That isn’t to say we shouldn’t do it. The benefits of renewable energy sources have only become clearer in light of the climate crisis bearing down upon the world. It simply means that to avoid a mess, we need to be able to address the challenges of these sweeping changes before we make them.

“Some people come out and say that having 100% renewable energy is just not doable, because it’s going to cost too much and it’s going to create too much instability in the system,” Ludkovski said. “What we’re doing is pushing back on them, saying, ‘you just have to make things more nimble; you have to redesign how we schedule and dispatch electricity generators.’”

Energy demand has also become less predictable, in part due to localized renewable generators like rooftop solar panels. During sunny days, rooftop solar cells provide energy to homes and businesses, reducing the demand for electricity from the grid.

Even with the best weather models, we can’t perfectly forecast how much sun or wind energy we’ll be able to produce on a given day. “The way it works right now is basically if the wind blows, the turbine starts spinning, and the power starts coming out,” Ludkovski said, “and the grid has to react.” Giant batteries might be able to help in the long term, but that likely won’t be the case for at least a couple of decades, he added.

When renewable energy facilities generate more electricity than consumers need, they often have to curtail generation: either shutting off turbines and solar cells or simply running the excess electricity into the ground. Clearly the country’s energy markets could be much more efficient, but we’re still managing them with a 20th century mindset.

Ludkovski, who specializes in risk analysis, and his colleagues aim to create software that can model the inherent uncertainty in renewable energy sources and its effect on the energy market. The package can then be adopted or adapted by ISOs to manage the country’s individual power markets.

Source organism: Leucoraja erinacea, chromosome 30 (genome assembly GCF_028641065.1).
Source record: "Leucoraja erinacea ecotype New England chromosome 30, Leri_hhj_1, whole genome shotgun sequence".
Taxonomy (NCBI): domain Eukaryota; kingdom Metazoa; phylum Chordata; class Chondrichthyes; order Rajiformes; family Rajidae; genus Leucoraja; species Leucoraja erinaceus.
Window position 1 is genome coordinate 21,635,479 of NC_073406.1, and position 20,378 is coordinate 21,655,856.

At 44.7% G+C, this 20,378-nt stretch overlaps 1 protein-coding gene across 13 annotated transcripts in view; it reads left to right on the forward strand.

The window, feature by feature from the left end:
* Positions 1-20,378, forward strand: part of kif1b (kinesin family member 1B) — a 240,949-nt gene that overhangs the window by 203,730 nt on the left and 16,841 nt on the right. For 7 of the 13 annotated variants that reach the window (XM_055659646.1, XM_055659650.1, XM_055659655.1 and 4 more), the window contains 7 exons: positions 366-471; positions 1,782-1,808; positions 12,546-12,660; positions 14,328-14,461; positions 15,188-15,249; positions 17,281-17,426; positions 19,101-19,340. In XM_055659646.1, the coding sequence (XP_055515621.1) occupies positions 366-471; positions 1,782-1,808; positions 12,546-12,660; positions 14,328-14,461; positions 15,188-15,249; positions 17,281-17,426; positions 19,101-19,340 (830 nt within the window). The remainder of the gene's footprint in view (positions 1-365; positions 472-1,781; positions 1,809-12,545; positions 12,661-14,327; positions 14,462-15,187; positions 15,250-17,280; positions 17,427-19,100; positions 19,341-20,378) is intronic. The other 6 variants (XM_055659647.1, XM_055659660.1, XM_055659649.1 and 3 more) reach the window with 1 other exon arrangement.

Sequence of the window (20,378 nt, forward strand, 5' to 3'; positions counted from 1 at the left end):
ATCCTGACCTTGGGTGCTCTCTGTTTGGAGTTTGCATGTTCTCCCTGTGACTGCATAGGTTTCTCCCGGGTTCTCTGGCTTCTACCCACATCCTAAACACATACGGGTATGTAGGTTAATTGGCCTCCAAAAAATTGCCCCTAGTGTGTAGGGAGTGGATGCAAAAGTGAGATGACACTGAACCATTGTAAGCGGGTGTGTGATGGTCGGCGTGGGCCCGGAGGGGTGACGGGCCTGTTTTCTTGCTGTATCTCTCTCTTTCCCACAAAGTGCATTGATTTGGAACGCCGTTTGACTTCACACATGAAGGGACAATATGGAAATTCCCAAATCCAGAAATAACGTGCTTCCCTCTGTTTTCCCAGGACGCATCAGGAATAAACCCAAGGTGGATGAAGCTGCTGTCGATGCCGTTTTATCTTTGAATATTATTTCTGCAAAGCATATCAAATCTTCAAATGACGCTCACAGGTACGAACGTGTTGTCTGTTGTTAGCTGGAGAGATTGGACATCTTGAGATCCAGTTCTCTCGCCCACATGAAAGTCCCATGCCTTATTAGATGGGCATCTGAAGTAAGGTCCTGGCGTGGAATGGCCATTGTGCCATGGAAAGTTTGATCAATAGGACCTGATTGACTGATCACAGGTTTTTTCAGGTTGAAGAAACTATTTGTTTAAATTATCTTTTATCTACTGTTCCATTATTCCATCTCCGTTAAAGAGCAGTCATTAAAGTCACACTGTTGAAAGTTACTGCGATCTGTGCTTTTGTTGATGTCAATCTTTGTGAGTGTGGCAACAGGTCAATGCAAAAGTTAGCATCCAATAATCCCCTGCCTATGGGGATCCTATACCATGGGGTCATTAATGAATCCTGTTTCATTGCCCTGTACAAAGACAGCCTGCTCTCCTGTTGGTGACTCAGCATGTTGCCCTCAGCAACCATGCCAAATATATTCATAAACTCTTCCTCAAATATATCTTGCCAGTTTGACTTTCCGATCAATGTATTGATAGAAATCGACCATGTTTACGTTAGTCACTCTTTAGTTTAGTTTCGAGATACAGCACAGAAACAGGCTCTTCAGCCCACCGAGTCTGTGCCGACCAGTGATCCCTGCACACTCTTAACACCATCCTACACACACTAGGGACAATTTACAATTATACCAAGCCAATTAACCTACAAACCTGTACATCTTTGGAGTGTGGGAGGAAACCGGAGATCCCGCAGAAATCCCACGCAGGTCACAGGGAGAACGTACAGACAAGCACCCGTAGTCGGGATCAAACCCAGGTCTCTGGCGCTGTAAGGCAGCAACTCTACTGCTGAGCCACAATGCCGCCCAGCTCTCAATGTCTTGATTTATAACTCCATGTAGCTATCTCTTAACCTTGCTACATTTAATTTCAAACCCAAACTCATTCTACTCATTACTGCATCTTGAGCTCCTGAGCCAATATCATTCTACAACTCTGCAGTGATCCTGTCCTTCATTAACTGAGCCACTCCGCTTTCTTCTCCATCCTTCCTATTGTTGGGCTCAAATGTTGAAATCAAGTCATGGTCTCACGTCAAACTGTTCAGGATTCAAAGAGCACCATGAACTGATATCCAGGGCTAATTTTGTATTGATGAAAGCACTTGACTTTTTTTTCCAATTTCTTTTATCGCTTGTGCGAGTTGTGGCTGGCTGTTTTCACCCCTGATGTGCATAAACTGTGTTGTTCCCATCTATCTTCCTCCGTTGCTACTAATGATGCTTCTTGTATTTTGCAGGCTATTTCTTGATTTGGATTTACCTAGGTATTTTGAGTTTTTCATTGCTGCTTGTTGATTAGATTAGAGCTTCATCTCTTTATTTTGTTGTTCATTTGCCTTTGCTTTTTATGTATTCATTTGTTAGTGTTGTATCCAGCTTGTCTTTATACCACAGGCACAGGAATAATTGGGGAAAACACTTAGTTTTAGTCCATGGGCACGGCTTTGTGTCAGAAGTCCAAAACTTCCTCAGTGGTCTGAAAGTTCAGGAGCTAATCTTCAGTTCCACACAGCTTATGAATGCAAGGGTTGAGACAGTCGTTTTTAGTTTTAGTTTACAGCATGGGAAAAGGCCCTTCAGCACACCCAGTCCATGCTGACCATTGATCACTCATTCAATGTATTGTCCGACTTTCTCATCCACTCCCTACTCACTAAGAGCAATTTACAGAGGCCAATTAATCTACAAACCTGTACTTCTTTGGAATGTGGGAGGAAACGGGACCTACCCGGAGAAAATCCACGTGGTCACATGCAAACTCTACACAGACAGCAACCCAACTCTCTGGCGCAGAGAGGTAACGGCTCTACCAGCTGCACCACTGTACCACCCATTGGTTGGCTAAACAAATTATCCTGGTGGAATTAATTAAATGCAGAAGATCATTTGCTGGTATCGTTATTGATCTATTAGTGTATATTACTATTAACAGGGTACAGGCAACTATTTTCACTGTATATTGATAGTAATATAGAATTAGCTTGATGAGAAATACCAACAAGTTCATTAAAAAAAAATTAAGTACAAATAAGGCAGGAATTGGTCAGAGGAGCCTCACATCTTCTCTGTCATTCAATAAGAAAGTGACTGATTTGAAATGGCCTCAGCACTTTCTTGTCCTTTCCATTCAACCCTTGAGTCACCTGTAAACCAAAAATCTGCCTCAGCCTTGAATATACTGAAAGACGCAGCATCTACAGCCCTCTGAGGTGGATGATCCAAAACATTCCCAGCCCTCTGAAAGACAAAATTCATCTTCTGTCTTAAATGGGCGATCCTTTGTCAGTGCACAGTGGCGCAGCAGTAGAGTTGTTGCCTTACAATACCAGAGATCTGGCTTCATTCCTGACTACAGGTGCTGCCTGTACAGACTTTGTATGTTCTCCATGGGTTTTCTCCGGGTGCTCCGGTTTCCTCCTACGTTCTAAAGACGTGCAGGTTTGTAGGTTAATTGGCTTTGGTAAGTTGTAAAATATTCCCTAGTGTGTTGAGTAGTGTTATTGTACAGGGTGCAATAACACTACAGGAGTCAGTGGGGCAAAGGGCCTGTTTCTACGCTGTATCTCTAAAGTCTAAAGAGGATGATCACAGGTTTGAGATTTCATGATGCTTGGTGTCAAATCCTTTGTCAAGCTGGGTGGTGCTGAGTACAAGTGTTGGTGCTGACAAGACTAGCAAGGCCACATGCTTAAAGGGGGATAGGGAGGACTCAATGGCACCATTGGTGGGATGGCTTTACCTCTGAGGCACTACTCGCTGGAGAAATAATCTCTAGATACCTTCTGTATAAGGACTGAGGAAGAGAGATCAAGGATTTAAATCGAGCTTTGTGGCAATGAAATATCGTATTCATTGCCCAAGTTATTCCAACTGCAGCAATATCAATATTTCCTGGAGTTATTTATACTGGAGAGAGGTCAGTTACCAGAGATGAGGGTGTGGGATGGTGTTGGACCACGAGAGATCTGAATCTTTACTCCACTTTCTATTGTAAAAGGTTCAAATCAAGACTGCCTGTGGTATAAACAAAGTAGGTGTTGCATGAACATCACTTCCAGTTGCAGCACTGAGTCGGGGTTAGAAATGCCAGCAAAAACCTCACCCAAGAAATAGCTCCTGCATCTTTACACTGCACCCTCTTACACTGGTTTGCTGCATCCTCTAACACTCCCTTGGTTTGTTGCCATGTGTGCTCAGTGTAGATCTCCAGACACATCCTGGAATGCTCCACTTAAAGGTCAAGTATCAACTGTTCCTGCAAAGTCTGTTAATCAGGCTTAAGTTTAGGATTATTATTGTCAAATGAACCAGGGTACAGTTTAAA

The researchers will combine weather forecasts with advanced statistical and probability models to help quantify uncertainty in the energy market. This will yield a statistical prediction engine of how supply and demand might fluctuate within the coming hours, enabling better grid operation and ultimately lower costs to consumers.

Ludkovski said he would love to be able to use the software to provide a prediction like a weather report: “We think there will be 6 GW of wind energy tomorrow at 8 a.m. with an uncertainty of ±100 MW and a 6% chance of an extreme wind event that would send prices soaring.”

Risk analysis and statistics are usually very siloed, but not so at UC Santa Barbara, Ludkovski explained. The university’s Department of Statistics & Applied Probability embraces both fields: “[Many] people in the department are crossing this divide between actuarial science, statistics and quantitative finance,” he said. “So that’s why this proposal was successful, and why I’m really optimistic it’s going to work well.”

ARPA-E’s initial grant will fund 3 years of research and development. Ludkovski plans to use some of the funds allocated to UC Santa Barbara to hire two postdoctoral researchers. If the team is successful, the project will progress to a pilot stage of real-life deployment.